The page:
Our first collaboration was with Colette and we made a collection of Apple watch bands. From that, I learned what collaboration really is from Sarah. It’s more than just putting on a logo and it’s done. It’s how you can use your creativity and give people the unexpected. I’m very hands-on with our collaboration projects in the creative area. We have a trusted team but for collaborations that we’re really serious about I also personally get involved.

Casetify has collaborated with many local artists. Why?

For artists, what we want to do with Casetify is to use it as a platform to launch great art from one side of the world to another. For example, our recent collab with the Thai film ‘Man Suang’ [which was created by noted Thai collagist Nakrob Moonmanas] and I feel like people outside Thailand should know about his work and, through our global distribution platform, they can. I come from a designer background [Ng studied communication design in Australia] and I think great art and great talent deserve to be discovered. Also, when we work with artists, we want to see if they have special points of view.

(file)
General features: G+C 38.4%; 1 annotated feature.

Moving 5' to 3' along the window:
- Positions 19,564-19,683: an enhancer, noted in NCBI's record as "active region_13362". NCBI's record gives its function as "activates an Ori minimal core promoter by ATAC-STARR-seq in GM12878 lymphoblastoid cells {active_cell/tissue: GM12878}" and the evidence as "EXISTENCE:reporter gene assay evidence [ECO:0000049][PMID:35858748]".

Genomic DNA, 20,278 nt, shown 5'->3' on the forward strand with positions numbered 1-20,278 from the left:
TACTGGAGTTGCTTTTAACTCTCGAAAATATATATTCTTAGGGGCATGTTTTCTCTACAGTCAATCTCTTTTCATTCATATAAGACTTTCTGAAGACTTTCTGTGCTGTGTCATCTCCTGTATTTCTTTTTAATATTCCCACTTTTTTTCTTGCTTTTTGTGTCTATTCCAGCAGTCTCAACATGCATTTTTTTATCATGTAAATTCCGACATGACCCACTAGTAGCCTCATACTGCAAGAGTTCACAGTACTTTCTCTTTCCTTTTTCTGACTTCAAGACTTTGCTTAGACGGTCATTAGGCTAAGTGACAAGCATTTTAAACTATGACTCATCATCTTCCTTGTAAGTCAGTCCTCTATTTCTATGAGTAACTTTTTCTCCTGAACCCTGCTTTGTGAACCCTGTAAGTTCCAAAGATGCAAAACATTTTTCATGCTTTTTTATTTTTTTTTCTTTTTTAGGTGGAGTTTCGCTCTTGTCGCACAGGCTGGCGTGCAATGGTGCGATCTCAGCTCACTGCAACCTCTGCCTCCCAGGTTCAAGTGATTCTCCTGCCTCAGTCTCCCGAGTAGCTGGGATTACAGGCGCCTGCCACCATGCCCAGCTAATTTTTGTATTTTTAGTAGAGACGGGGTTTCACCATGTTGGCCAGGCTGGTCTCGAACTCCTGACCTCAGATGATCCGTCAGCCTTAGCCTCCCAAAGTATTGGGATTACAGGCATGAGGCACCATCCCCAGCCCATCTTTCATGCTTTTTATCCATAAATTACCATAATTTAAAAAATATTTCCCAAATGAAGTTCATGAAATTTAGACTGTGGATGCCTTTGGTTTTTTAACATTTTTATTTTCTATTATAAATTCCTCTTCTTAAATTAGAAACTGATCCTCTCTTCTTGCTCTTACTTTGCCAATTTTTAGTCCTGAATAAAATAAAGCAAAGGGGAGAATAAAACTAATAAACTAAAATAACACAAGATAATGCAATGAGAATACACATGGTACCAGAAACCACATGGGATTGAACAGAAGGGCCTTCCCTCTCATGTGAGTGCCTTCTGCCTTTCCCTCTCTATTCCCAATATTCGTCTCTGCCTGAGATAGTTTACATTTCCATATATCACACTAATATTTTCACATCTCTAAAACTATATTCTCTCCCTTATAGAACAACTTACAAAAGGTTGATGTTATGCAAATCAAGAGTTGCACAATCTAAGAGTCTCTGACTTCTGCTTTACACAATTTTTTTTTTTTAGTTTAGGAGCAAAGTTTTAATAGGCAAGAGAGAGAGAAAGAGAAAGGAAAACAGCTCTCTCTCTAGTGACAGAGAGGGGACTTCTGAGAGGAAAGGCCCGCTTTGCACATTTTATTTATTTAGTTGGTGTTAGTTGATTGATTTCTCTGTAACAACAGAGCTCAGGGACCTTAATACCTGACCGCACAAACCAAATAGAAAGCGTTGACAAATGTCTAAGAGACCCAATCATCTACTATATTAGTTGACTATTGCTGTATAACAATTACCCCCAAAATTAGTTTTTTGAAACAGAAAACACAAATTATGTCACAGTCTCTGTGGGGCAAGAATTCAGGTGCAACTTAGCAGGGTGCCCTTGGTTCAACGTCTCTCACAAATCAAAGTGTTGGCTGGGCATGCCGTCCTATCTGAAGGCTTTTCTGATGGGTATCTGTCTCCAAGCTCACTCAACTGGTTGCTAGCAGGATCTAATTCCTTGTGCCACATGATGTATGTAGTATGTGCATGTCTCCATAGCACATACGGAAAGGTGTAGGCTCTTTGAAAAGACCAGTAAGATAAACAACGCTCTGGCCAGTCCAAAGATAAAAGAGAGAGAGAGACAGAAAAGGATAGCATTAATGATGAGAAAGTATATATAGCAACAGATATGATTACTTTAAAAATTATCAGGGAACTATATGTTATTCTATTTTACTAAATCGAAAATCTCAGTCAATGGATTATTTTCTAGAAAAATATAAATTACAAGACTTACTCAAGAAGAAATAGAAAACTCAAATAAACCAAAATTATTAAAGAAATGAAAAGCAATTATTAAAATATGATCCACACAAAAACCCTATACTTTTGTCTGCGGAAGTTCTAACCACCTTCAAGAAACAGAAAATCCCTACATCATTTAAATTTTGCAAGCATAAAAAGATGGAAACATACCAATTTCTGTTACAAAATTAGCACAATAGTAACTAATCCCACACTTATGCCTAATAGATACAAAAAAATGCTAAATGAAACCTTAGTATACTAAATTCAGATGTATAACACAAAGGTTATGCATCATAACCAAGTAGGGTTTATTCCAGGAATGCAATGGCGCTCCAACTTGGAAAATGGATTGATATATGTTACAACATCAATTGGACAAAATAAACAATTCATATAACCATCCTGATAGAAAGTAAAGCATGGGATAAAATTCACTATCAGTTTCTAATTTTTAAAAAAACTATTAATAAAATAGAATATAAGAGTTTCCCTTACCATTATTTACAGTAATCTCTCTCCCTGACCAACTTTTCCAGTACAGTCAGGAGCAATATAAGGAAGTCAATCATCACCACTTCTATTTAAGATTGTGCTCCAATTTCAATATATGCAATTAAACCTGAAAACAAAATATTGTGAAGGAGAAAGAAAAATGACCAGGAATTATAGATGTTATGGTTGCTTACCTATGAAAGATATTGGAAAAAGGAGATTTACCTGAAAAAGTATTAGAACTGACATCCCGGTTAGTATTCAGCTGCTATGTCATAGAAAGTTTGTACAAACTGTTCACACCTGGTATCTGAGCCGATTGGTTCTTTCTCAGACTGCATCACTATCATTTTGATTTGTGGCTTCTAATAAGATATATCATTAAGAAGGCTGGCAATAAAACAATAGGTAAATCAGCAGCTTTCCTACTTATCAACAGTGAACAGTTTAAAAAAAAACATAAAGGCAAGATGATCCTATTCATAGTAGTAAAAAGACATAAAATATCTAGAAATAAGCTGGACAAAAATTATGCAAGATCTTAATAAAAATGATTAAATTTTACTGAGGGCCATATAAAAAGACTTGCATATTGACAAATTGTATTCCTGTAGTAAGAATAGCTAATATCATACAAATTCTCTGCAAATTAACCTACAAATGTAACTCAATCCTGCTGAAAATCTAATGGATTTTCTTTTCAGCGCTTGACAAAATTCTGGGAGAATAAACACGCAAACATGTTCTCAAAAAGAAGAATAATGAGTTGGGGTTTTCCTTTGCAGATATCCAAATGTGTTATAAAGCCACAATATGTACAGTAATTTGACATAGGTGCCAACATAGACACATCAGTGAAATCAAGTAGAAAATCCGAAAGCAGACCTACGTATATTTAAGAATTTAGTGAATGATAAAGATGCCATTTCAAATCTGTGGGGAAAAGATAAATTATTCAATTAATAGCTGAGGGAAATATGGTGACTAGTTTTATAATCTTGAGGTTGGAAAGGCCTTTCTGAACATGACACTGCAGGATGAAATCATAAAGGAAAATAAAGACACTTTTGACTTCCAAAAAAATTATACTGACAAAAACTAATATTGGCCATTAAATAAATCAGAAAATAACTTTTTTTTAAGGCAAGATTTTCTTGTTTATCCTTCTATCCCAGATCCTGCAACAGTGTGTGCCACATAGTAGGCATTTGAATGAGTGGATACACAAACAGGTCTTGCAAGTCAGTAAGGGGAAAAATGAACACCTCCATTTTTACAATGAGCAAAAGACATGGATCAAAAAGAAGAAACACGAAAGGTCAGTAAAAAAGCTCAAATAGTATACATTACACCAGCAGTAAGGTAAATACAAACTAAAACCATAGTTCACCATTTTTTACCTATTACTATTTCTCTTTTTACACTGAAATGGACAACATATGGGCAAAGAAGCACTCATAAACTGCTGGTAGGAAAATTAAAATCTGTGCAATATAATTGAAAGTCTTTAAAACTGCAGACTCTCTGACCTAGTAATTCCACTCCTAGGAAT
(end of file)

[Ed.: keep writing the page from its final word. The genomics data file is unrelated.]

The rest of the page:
What do you think contributes to the success of Casetify?

Three things. The creatives behind the brand. When we look back creativity was there at the start of our very first day and to this day we use our creativity in our collabs. So creativity is definitely one of our traits. The second is quality. At our price point, quality has to be there and that’s the promise we make to our supporters. Lastly, I think we are very focused on what we do. We’re not rushing into making new products. I believe these three factors are what make Casetify as it is today.

Do you plan to open another store in Bangkok?

I haven’t been back in Thailand for 10 years. A lot of things change and I feel the excitement of Thai people. In terms of retail, I’m really optimistic and I want to expand more retail stores in the Thai market, although we haven’t confirmed a possible second location yet. Moreover, we now have 30 stores in 14 cities worldwide but our recent opening in Osaka is of a different standard. It’s our first global flagship store and we plan to bring the concept to different parts of the world and they’ll be brand-experience-focused retail.

Casetify store at CentralWorld.